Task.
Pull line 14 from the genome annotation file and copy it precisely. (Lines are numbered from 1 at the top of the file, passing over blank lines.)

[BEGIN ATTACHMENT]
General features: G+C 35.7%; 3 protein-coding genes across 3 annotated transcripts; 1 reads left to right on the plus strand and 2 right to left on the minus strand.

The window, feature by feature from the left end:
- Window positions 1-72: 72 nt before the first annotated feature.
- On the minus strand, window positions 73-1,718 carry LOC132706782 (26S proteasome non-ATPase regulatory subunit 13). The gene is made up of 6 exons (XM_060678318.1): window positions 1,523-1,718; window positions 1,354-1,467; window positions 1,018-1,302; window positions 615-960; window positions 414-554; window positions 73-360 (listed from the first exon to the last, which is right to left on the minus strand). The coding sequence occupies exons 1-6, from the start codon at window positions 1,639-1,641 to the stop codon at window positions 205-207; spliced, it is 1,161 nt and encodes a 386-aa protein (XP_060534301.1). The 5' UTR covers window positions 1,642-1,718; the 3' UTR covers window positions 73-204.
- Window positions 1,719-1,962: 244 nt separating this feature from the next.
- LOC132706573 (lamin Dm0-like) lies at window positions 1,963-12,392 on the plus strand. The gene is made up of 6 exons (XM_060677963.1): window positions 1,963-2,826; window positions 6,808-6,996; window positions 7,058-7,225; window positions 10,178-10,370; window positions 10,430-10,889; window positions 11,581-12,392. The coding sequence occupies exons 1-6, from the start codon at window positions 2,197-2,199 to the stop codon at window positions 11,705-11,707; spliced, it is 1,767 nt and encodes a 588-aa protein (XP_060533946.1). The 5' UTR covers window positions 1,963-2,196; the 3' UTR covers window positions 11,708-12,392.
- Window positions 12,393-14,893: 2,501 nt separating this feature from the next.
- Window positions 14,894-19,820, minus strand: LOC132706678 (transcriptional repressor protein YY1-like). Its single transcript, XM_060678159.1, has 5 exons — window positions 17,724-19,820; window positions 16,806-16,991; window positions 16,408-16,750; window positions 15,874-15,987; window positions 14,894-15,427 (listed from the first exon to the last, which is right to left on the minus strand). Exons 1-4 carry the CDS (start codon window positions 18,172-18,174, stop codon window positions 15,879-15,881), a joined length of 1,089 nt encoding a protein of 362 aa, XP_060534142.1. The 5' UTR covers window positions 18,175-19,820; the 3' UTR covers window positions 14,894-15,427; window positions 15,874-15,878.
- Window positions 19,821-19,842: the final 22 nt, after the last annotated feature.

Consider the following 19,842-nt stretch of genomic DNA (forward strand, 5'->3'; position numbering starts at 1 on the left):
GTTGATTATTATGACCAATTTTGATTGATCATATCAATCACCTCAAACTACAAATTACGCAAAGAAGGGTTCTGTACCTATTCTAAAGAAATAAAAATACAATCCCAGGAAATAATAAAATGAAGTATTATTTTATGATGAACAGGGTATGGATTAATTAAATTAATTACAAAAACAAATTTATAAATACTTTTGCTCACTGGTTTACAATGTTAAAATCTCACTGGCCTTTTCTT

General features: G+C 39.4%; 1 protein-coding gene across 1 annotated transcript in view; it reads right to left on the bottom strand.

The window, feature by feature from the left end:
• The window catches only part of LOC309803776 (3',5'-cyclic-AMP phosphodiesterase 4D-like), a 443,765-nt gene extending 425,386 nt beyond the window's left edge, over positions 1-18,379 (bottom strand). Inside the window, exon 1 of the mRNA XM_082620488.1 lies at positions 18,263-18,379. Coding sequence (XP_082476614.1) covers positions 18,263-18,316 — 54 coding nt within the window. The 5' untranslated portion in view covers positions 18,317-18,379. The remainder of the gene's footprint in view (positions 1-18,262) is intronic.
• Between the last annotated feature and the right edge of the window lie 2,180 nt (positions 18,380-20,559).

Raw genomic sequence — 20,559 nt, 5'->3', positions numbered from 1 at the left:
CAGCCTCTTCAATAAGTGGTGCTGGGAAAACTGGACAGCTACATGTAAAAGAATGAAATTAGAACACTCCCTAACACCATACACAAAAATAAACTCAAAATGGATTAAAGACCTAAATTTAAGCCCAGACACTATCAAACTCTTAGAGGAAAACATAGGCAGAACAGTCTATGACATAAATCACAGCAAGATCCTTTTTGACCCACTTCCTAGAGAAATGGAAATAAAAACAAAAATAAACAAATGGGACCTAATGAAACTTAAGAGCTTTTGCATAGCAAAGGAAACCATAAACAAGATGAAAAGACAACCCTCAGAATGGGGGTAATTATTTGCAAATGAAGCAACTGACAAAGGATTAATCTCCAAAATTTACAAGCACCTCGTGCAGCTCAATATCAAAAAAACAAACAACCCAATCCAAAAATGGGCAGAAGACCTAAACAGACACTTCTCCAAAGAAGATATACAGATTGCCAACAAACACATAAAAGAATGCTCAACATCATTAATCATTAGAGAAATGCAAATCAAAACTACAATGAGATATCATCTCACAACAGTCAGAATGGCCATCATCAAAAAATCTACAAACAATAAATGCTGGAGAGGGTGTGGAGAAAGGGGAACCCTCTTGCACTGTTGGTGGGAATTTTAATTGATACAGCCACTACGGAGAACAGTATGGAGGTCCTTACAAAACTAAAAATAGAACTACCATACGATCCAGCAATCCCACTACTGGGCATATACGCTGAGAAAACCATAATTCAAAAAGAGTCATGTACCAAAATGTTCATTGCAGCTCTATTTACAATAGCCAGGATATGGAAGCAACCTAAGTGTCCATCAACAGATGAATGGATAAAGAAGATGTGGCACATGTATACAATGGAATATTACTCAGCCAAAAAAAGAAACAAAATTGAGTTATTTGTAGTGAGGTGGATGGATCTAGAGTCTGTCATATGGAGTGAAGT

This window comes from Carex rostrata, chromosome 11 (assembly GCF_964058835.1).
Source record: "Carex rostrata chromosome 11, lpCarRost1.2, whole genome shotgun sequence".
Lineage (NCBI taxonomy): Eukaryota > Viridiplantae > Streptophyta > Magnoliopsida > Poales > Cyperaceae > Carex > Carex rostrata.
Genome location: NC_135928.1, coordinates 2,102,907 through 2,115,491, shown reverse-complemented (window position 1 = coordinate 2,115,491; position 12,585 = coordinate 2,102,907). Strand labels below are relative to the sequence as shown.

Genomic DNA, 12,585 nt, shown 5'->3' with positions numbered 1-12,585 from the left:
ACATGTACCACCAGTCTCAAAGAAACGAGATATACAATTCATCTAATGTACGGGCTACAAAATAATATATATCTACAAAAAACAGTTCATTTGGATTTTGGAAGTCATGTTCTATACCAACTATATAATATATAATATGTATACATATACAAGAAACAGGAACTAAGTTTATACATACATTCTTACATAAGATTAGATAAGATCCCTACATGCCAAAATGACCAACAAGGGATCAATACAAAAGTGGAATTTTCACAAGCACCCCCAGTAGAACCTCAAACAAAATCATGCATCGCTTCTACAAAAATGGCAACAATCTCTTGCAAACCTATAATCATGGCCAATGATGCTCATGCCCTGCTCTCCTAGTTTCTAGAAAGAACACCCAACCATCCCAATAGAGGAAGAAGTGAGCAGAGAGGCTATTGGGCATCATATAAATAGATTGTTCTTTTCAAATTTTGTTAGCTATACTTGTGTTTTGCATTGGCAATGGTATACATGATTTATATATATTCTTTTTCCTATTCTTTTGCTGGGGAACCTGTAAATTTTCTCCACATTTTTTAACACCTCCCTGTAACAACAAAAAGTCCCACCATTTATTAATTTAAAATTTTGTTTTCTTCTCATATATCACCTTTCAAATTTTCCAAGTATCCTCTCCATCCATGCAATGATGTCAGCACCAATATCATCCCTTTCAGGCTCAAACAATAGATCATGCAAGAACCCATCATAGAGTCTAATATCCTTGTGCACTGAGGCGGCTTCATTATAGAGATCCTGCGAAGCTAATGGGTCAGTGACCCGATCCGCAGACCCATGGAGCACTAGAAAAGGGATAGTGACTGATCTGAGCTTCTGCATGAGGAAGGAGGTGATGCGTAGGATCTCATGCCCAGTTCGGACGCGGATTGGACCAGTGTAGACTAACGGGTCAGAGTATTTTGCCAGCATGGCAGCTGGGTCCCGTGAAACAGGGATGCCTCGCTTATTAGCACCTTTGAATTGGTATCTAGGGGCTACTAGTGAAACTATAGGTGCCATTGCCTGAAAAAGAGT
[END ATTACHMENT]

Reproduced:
• The window catches only part of LOC309803776 (3',5'-cyclic-AMP phosphodiesterase 4D-like), a 443,765-nt gene extending 425,386 nt beyond the window's left edge, over positions 1-18,379 (bottom strand). Inside the window, exon 1 of the mRNA XM_082620488.1 lies at positions 18,263-18,379. Coding sequence (XP_082476614.1) covers positions 18,263-18,316 — 54 coding nt within the window. The 5' untranslated portion in view covers positions 18,317-18,379. The remainder of the gene's footprint in view (positions 1-18,262) is intronic.